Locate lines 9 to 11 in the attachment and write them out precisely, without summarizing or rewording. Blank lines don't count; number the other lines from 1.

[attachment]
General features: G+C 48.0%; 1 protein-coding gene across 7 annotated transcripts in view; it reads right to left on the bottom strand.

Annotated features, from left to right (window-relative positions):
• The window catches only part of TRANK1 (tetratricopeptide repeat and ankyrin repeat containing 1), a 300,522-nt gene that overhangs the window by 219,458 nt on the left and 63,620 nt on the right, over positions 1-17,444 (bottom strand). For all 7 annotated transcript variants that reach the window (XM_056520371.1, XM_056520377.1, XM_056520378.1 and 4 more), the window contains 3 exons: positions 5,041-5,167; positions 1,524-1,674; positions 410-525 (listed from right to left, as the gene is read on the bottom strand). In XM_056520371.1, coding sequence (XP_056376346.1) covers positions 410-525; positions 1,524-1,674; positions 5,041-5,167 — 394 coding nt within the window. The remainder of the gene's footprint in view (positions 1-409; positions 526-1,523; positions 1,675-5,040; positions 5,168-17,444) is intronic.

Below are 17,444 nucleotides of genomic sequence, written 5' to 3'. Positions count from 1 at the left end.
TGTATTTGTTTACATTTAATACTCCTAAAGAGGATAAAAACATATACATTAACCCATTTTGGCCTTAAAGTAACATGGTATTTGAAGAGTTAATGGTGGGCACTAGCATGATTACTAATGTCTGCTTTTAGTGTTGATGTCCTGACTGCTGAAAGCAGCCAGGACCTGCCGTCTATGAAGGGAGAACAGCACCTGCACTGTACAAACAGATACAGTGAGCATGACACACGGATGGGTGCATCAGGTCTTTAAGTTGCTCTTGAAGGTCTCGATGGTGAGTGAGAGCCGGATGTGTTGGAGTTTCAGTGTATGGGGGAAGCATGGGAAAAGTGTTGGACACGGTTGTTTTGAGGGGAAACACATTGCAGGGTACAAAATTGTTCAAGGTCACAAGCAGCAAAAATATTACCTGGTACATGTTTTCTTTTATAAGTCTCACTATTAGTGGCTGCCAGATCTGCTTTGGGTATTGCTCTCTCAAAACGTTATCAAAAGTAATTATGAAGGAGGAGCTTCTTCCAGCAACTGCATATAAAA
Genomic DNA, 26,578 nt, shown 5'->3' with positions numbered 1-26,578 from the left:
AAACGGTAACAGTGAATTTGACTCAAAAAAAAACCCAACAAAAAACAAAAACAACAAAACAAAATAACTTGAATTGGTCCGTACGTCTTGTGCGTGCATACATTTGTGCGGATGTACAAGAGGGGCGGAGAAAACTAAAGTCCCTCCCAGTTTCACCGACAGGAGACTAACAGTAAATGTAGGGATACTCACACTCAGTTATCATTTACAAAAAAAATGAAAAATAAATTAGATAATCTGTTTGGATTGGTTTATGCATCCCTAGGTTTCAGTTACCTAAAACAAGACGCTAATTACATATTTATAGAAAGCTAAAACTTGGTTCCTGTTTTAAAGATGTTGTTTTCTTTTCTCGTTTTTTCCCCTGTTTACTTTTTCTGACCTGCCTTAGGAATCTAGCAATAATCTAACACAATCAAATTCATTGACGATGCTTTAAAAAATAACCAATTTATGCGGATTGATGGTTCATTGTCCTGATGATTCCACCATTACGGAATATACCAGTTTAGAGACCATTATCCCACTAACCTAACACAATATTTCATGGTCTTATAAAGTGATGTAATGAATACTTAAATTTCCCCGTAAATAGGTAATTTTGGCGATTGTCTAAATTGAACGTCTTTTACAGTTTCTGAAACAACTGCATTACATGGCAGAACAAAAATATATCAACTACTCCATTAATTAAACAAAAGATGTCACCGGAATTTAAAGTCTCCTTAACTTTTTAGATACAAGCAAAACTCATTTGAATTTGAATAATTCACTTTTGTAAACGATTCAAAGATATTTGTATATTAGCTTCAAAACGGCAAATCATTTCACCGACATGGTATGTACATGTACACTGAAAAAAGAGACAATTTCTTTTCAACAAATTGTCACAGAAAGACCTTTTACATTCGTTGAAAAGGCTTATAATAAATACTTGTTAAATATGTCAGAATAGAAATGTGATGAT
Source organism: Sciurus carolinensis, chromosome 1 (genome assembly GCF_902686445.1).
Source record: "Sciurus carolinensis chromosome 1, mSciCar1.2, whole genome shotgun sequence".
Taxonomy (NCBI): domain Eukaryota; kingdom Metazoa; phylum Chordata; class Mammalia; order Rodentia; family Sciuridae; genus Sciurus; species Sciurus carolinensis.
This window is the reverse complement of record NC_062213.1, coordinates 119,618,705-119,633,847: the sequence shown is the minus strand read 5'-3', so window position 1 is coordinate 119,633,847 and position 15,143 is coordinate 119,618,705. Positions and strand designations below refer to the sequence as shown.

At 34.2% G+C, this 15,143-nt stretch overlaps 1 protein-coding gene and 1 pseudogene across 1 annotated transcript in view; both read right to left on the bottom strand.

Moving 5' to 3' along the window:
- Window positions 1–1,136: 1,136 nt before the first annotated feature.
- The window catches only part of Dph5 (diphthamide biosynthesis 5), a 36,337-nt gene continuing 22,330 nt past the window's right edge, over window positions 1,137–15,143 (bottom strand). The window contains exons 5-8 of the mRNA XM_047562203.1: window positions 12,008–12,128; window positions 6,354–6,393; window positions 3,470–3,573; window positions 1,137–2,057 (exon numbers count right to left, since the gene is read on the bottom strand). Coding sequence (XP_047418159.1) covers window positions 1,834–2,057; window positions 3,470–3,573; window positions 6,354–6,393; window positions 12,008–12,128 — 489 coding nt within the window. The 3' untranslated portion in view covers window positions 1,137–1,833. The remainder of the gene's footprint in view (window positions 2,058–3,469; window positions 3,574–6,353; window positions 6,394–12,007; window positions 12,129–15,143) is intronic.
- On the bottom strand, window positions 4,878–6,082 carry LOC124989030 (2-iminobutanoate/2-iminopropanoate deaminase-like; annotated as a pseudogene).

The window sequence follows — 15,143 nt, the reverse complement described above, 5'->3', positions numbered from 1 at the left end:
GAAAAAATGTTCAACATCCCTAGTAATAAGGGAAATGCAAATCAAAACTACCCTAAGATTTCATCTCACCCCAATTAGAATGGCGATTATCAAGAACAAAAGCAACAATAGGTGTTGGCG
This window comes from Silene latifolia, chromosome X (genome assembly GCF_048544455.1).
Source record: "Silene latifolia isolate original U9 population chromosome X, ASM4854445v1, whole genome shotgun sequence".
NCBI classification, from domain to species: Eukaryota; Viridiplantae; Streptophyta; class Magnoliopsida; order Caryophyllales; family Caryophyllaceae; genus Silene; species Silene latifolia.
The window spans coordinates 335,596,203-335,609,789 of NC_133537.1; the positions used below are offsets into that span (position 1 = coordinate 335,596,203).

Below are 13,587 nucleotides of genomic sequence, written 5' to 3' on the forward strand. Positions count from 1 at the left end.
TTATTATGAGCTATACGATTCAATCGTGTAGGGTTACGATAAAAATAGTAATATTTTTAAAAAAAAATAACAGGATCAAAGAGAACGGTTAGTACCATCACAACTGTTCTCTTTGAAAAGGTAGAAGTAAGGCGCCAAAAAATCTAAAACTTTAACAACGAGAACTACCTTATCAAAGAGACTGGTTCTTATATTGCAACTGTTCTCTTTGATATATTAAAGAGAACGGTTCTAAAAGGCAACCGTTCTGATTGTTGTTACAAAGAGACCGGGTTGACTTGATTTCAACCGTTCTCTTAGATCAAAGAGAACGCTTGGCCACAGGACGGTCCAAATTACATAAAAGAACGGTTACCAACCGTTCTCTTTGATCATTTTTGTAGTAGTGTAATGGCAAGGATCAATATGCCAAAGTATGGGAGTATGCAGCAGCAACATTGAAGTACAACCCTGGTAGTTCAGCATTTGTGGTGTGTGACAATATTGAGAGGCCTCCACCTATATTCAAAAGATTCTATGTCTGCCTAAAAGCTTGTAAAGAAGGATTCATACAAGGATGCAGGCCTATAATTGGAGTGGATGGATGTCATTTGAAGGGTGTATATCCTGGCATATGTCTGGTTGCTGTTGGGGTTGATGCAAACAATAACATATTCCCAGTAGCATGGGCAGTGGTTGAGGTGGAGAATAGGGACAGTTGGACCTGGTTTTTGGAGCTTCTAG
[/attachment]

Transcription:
Source record: "Sciurus carolinensis chromosome 1, mSciCar1.2, whole genome shotgun sequence".
Taxonomy (NCBI): domain Eukaryota; kingdom Metazoa; phylum Chordata; class Mammalia; order Rodentia; family Sciuridae; genus Sciurus; species Sciurus carolinensis.
This window is the reverse complement of record NC_062213.1, coordinates 119,618,705-119,633,847: the sequence shown is the minus strand read 5'-3', so window position 1 is coordinate 119,633,847 and position 15,143 is coordinate 119,618,705. Positions and strand designations below refer to the sequence as shown.